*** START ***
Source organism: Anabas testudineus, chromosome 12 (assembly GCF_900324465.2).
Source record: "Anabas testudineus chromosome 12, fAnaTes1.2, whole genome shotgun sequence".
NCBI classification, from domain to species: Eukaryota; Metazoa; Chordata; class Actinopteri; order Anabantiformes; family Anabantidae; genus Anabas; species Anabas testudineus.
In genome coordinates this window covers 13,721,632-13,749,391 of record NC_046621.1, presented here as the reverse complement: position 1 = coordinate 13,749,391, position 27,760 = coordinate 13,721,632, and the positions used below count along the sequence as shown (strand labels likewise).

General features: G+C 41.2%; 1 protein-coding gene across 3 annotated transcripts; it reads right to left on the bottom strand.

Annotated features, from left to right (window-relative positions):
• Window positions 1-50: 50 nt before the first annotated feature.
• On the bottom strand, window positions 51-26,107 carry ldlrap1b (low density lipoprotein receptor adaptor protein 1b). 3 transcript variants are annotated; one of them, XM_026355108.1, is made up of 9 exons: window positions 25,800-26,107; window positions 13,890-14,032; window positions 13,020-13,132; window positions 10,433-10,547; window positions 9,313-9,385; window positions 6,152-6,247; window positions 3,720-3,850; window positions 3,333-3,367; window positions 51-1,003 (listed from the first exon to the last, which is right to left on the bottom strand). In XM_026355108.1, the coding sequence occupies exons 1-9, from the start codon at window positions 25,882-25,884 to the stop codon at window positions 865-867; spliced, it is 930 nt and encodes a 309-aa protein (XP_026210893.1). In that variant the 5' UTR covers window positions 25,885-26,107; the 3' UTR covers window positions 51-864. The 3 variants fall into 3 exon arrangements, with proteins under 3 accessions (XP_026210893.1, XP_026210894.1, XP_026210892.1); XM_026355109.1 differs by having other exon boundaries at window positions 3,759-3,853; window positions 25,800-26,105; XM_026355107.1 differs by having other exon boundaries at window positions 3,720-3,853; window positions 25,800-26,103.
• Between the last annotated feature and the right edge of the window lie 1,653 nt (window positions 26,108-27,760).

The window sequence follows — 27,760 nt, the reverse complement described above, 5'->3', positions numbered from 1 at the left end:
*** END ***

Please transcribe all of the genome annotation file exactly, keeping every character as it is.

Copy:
Source organism: Anabas testudineus, chromosome 12 (assembly GCF_900324465.2).
Source record: "Anabas testudineus chromosome 12, fAnaTes1.2, whole genome shotgun sequence".
NCBI classification, from domain to species: Eukaryota; Metazoa; Chordata; class Actinopteri; order Anabantiformes; family Anabantidae; genus Anabas; species Anabas testudineus.
In genome coordinates this window covers 13,721,632-13,749,391 of record NC_046621.1, presented here as the reverse complement: position 1 = coordinate 13,749,391, position 27,760 = coordinate 13,721,632, and the positions used below count along the sequence as shown (strand labels likewise).

General features: G+C 41.2%; 1 protein-coding gene across 3 annotated transcripts; it reads right to left on the bottom strand.

Annotated features, from left to right (window-relative positions):
• Window positions 1-50: 50 nt before the first annotated feature.
• On the bottom strand, window positions 51-26,107 carry ldlrap1b (low density lipoprotein receptor adaptor protein 1b). 3 transcript variants are annotated; one of them, XM_026355108.1, is made up of 9 exons: window positions 25,800-26,107; window positions 13,890-14,032; window positions 13,020-13,132; window positions 10,433-10,547; window positions 9,313-9,385; window positions 6,152-6,247; window positions 3,720-3,850; window positions 3,333-3,367; window positions 51-1,003 (listed from the first exon to the last, which is right to left on the bottom strand). In XM_026355108.1, the coding sequence occupies exons 1-9, from the start codon at window positions 25,882-25,884 to the stop codon at window positions 865-867; spliced, it is 930 nt and encodes a 309-aa protein (XP_026210893.1). In that variant the 5' UTR covers window positions 25,885-26,107; the 3' UTR covers window positions 51-864. The 3 variants fall into 3 exon arrangements, with proteins under 3 accessions (XP_026210893.1, XP_026210894.1, XP_026210892.1); XM_026355109.1 differs by having other exon boundaries at window positions 3,759-3,853; window positions 25,800-26,105; XM_026355107.1 differs by having other exon boundaries at window positions 3,720-3,853; window positions 25,800-26,103.
• Between the last annotated feature and the right edge of the window lie 1,653 nt (window positions 26,108-27,760).

The window sequence follows — 27,760 nt, the reverse complement described above, 5'->3', positions numbered from 1 at the left end: